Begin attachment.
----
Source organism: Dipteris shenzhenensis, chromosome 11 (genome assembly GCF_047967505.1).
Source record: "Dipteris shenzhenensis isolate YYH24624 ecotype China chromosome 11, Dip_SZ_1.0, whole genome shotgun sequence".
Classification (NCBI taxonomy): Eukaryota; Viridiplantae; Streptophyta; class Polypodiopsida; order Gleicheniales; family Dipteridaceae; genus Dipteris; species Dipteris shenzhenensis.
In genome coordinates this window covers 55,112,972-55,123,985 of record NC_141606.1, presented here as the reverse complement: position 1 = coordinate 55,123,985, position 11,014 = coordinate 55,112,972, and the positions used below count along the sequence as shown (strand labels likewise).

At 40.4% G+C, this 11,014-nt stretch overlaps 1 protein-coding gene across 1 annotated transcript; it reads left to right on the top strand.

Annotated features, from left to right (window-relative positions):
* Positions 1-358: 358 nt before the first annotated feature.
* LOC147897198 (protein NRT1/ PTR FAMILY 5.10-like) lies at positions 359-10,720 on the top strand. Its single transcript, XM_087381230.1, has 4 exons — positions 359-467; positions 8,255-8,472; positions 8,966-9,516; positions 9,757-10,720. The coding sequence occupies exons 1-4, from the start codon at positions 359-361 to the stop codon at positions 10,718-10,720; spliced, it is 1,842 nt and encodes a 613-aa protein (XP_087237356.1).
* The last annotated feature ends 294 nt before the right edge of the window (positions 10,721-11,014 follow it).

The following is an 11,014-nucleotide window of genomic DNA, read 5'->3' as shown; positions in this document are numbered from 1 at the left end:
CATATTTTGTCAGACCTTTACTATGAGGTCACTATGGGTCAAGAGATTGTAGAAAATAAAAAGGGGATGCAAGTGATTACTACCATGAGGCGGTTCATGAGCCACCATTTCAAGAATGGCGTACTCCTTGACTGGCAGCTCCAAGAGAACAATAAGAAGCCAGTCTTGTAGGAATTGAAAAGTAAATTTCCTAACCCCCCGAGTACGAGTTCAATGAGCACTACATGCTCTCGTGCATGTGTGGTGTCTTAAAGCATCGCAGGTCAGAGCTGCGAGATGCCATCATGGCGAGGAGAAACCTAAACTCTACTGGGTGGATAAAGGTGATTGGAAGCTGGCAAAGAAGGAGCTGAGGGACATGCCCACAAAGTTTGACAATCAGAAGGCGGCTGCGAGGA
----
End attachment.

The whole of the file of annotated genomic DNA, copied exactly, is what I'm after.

Source organism: Dipteris shenzhenensis, chromosome 11 (genome assembly GCF_047967505.1).
Source record: "Dipteris shenzhenensis isolate YYH24624 ecotype China chromosome 11, Dip_SZ_1.0, whole genome shotgun sequence".
Classification (NCBI taxonomy): Eukaryota; Viridiplantae; Streptophyta; class Polypodiopsida; order Gleicheniales; family Dipteridaceae; genus Dipteris; species Dipteris shenzhenensis.
In genome coordinates this window covers 55,112,972-55,123,985 of record NC_141606.1, presented here as the reverse complement: position 1 = coordinate 55,123,985, position 11,014 = coordinate 55,112,972, and the positions used below count along the sequence as shown (strand labels likewise).

At 40.4% G+C, this 11,014-nt stretch overlaps 1 protein-coding gene across 1 annotated transcript; it reads left to right on the top strand.

Annotated features, from left to right (window-relative positions):
* Positions 1-358: 358 nt before the first annotated feature.
* LOC147897198 (protein NRT1/ PTR FAMILY 5.10-like) lies at positions 359-10,720 on the top strand. Its single transcript, XM_087381230.1, has 4 exons — positions 359-467; positions 8,255-8,472; positions 8,966-9,516; positions 9,757-10,720. The coding sequence occupies exons 1-4, from the start codon at positions 359-361 to the stop codon at positions 10,718-10,720; spliced, it is 1,842 nt and encodes a 613-aa protein (XP_087237356.1).
* The last annotated feature ends 294 nt before the right edge of the window (positions 10,721-11,014 follow it).

The following is an 11,014-nucleotide window of genomic DNA, read 5'->3' as shown; positions in this document are numbered from 1 at the left end:
CATATTTTGTCAGACCTTTACTATGAGGTCACTATGGGTCAAGAGATTGTAGAAAATAAAAAGGGGATGCAAGTGATTACTACCATGAGGCGGTTCATGAGCCACCATTTCAAGAATGGCGTACTCCTTGACTGGCAGCTCCAAGAGAACAATAAGAAGCCAGTCTTGTAGGAATTGAAAAGTAAATTTCCTAACCCCCCGAGTACGAGTTCAATGAGCACTACATGCTCTCGTGCATGTGTGGTGTCTTAAAGCATCGCAGGTCAGAGCTGCGAGATGCCATCATGGCGAGGAGAAACCTAAACTCTACTGGGTGGATAAAGGTGATTGGAAGCTGGCAAAGAAGGAGCTGAGGGACATGCCCACAAAGTTTGACAATCAGAAGGCGGCTGCGAGGA